Tag Archives: Jim Ballard
The strength of the acclaimed 2006 play Froist/Nixon is that no one is depicted in pure white hats or black hats. That facet is brought out in the Maltz’s production better than in any earlier edition thanks to a complex multi-faceted creation by actor John Jellison under the impeccable direction of J. Barry Lewis.
The Wick Theatre’s production of A Funny Thing Happened On The Way To The Forum benefits from Stephen Sondheims’s score and lyrics, but the cast and director need to inject more vaudevillian humor to overcome the material’s inherent sexism,
When done well, the astringent Les Liaisons Dangereuses is an increasingly horrifying descent into a morally bankrupt aristocratic society. Palm Beach Dramaworks’ solidly executed and lushly produced edition comes very close to achieving that level, but it falls just a shade short of communicating the venality of curdled souls.
Whenever Leslie Uggams lets loose that glorious voice, whenever the live band swings into one of Jerry Herman’s standards, the Wick Theatre’s production of Mame is an irresistible pleasure. But when the music stops, so does the show. The non-musical scenes – and some of the musical ones – just lie there on the stage limp and colorless.
Palm Beach Dramaworks’ current staged concert of Frank Loesser’s 1956 musical The Most Happy Fella overflows with a purity of emotions common to even the most ordinary of us, proclaiming them one of the glories of existence to be welcomed, not shied away from.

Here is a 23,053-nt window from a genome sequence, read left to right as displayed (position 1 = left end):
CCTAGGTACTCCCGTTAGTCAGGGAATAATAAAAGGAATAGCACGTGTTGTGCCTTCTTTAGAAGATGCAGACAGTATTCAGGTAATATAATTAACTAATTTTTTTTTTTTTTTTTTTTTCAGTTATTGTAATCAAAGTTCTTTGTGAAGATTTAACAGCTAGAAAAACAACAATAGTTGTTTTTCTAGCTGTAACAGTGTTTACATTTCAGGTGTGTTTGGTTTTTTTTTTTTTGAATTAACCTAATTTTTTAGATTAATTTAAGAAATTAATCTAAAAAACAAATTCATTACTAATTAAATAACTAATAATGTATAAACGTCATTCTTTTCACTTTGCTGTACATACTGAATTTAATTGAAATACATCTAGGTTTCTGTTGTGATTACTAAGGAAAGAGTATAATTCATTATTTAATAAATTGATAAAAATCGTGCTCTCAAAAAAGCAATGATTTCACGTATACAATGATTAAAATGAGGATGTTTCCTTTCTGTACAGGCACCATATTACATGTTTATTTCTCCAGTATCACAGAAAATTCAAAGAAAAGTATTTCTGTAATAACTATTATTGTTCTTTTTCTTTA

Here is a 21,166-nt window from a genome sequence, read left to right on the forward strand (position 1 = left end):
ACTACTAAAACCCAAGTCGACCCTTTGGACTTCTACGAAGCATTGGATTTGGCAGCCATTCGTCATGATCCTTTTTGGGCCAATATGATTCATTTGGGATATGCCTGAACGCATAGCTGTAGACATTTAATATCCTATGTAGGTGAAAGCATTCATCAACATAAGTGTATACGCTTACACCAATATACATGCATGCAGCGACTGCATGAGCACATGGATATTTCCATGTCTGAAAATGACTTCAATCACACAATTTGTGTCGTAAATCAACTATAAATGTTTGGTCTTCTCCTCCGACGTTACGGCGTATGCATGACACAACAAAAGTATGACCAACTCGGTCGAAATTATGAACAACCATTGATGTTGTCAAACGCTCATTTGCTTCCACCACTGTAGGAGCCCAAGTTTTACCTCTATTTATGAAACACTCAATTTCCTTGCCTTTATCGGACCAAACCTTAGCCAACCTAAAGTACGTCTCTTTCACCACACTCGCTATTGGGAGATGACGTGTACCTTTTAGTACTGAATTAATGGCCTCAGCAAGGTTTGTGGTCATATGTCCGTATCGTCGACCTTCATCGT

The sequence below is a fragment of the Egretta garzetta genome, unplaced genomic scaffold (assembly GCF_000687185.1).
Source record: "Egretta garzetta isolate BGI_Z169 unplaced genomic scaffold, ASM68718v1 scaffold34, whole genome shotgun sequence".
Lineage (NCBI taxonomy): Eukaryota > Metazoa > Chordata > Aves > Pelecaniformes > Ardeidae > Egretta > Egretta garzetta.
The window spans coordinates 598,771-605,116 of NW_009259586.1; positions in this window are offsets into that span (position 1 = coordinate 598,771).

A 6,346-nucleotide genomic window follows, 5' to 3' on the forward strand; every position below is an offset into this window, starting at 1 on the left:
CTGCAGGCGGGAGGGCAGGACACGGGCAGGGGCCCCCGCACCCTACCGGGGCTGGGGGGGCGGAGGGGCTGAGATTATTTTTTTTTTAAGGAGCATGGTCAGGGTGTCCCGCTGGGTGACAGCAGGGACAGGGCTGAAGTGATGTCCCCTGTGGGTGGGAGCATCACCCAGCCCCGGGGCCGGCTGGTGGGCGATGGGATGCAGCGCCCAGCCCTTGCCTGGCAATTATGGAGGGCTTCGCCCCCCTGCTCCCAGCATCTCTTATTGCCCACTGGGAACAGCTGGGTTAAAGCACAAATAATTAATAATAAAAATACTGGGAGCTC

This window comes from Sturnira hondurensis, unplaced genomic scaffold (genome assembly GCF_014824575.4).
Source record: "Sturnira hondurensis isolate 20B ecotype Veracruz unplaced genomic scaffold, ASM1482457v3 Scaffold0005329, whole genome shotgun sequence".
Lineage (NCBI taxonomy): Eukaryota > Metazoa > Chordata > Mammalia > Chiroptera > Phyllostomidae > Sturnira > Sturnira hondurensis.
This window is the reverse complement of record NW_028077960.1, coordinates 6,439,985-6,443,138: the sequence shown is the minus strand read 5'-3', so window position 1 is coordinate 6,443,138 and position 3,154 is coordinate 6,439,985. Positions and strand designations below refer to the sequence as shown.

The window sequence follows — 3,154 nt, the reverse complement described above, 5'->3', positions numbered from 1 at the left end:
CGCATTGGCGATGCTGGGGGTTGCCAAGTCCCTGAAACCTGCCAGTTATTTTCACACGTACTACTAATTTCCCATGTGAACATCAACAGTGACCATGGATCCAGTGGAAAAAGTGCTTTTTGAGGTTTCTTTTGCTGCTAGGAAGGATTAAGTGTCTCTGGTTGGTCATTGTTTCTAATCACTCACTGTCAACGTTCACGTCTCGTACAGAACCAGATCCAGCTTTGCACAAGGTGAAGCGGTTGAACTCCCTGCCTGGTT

From the first tinkling of the bouzouki, Palm Beach Dramaworks’ mounting of the rarely-seen Kander and ebb musical Zorba! fairly throbs with life-affirming spirit in direct spite of the vagaries of Fate.
A delightfully demented cast enhanced by the inventive imagination of chief jester/director David Arisco and choreographer Ron Hutchins make Actors’ Playhouse’s Spamalot a satisfying pleasure even on its fourth or fifth visit.
If you wonder what theater was like back when it was as popular as film and far more influential than the upstart television, you can see a prime example in the Maltz Jupiter Theatre’s time machine production of the 1952 potboiler Dial M For Murder.
Rated P For Parenthood at Actors Playhouse is a 90-minute hoot that bowed off-Broadway last year strings together almost 30 vignettes that chronologically trace the joys and absurdities of raising a child from conception to empty nesting.
At The Plaza The Plaza Theatre in Manalapan will inaugurate Fresh Pages, a series of staged readings of new and unpublished scripts, at 7:30 p.m. Monday, April 29, with the new comedy Can I Really Date a Guy Who Wears …